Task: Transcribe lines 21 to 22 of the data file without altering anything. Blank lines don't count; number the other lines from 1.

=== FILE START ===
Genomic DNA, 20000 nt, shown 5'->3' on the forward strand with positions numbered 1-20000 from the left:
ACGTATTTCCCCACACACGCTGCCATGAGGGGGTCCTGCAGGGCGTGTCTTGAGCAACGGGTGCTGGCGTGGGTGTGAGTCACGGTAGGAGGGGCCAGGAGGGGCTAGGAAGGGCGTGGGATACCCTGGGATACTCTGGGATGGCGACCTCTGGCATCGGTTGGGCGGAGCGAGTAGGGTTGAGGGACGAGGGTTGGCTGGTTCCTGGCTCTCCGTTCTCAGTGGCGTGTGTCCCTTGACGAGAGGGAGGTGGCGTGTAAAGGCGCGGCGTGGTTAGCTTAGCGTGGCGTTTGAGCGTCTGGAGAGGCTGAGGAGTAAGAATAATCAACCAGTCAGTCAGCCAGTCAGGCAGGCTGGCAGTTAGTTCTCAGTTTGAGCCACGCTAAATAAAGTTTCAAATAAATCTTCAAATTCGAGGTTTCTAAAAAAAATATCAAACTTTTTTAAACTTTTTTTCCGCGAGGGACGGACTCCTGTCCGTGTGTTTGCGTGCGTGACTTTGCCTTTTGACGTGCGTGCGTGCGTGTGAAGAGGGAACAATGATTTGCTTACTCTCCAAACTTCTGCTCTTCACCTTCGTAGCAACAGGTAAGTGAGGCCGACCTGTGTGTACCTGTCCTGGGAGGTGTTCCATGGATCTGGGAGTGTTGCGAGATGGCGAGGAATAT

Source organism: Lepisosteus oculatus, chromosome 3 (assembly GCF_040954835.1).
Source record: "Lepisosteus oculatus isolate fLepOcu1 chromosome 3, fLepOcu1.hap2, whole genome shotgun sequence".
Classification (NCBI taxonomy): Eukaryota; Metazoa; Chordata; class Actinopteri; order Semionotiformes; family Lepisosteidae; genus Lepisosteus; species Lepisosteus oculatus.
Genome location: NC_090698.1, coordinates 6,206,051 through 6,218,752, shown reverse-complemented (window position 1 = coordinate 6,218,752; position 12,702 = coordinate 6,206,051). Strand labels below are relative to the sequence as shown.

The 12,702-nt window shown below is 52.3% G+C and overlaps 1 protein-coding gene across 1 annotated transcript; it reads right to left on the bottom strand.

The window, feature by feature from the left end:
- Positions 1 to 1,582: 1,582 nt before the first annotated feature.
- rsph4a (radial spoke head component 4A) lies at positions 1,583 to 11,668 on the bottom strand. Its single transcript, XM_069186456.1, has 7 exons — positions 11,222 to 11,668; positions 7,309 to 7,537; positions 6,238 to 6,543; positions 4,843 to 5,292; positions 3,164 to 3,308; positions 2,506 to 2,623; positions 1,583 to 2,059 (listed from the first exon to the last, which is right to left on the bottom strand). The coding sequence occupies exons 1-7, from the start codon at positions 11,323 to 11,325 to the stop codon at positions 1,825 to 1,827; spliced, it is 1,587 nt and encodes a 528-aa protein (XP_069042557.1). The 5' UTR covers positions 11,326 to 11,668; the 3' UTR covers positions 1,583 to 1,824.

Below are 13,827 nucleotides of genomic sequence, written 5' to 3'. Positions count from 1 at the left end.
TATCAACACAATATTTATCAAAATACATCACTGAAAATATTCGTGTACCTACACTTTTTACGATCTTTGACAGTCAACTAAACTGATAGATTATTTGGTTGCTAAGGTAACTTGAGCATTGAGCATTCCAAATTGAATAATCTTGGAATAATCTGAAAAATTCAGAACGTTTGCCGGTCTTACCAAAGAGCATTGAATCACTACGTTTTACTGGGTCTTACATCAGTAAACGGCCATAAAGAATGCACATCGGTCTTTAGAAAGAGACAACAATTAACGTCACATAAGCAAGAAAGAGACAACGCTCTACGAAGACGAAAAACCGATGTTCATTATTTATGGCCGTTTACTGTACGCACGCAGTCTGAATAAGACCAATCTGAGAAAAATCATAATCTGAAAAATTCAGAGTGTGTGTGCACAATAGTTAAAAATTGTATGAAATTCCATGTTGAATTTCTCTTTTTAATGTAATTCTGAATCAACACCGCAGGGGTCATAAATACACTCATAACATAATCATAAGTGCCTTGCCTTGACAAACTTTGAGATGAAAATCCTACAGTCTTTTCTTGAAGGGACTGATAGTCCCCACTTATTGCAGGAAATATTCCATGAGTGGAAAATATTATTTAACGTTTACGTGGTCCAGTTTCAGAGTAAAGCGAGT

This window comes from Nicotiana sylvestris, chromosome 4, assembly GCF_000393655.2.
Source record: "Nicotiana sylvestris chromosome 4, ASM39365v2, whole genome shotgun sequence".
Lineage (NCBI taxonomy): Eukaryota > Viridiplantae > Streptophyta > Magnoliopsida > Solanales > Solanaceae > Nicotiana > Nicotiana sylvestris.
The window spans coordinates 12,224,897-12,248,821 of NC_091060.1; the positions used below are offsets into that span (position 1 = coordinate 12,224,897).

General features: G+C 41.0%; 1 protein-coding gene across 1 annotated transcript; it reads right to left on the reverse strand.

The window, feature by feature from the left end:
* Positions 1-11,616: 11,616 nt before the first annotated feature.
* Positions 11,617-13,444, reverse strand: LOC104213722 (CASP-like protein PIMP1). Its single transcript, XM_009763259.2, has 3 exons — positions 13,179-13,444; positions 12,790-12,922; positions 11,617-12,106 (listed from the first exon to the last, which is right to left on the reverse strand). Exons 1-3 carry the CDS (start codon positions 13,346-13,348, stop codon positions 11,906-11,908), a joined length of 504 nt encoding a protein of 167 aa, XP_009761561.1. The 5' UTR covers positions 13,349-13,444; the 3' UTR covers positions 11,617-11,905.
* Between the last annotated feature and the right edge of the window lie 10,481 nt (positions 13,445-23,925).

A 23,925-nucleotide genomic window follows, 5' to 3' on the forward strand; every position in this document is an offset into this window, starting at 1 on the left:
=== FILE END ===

* Between the last annotated feature and the right edge of the window lie 10,481 nt (positions 13,445-23,925).

A 23,925-nucleotide genomic window follows, 5' to 3' on the forward strand; every position in this document is an offset into this window, starting at 1 on the left: